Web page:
The day began with a key notes speech on leadership by Richard Wilson, an empowering talk where young professionals were encouraged to be the ‘anti-hero’ and to take control of their lives and their careers. Three provocations on the essence of a radical workforce were particularly inspiring and looked forward to the next generation asking them to make the changes necessary to keep the heritage sector relevant in the modern world. The Ministry of Curiosity was also in attendance and gave a talk on how they had set up an independent museums blog for London (@curiositytweet). The blog discusses behind the scenes gossip of the museum circuit in London and tells its readers interesting titbits that might not usually be heard. They are careful to mention that they have a strict code of ethics when it comes to posts and will not post anything that puts the security or safety of museum workers or collections in danger.

Workshops included discussions on how to make a career in the heritage sector including specific hurdles that must be addressed. Also a discussion on how to plan for the future by making a career timeline was led by Tamsin Russel from National Museums Scotland. One of the most useful workshops looked at how to prepare the perfect pitch. Hillary McGowan a professional advisor to the heritage sector explained her method for making a professional pitch with the premise of meeting someone you want to give you a job in the lift and having 30 seconds to get yourself across to them. Others speakers were Tom Andrews from People’s United who spoke about the importance of being kind in the professional world and how to temper dreams with reality to make sure you get the most out of your career. Liz Hide from University Museums Cambridge spoke about leading when you’re not in charge and discussions followed on how to lead and how you would like to be led.

One of the big issues that came up during question time was the importance of qualifications in the heritage sector and whether those without them would hit a ‘glass ceiling’. The debate got rather heated with supporters on both sides of the argument. Personally I can see the benefit of qualifications and agree that some positions probably will require specialist qualifications, especially in the science heritage sector and research positions. That is not to disregard the benefits of staff with a wide range of non-academic skills but employers should also be careful not to disregard the hard work put into getting qualifications. There were several comments from senior professionals regarding the privileged upbringing that must accompany higher qualifications. Personally I find this quite insulting, having grown up in a small town in Lancashire and having to work for everything I’ve achieved to this day the notion that employers could see my efforts as merely a sign of privilege is worrying to say the least.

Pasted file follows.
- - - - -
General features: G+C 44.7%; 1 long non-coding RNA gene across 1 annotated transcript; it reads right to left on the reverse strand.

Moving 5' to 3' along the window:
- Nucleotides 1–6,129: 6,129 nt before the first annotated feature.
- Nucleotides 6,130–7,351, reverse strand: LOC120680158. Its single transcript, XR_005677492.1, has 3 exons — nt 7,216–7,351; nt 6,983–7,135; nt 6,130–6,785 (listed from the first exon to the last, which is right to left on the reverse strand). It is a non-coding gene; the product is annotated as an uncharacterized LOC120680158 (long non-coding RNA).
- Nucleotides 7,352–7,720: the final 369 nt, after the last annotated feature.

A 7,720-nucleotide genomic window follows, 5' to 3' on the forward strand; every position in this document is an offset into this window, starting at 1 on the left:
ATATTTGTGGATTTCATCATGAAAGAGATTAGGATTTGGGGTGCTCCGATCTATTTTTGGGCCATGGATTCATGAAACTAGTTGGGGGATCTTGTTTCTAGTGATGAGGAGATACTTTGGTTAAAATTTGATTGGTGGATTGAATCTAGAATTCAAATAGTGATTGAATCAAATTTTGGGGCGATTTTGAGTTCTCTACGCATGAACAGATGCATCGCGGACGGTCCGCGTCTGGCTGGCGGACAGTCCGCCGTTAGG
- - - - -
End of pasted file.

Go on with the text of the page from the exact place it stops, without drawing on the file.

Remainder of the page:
All in all the experience was truly amazing and the things I learnt about the heritage sector and about taking control of my career will definitely come in handy in the years to come. As will the connections I made with the many cool and friendly people I met. The next big event for the Museums Association is the annual conference held this year in Cardiff in October. I am looking forward to attending and hopefully seeing some of my new friends again.

Richi (@Worldwide_Richi)

AHRC: Glastonbury Revealed

How do you interpret a site which is best known for its myths? The University of Reading is being featured on the AHRC website today in a film which examines a recent research project with Glastonbury Abbey, Somerset, UK. Find out more about how Professor Roberta Gilchrist (Department of Archaeology, University of Reading) and a team of experts disentangled a complex web of archival documents and stored objects related to historic excavations at the site (1904 – 1979). Museum Studies Programme Director Dr Rhi Smith appears in the video, talking about her collaboration with the Abbey and the challenges of developing an interpretation strategy which respected the complex history and spiritual significance of the site.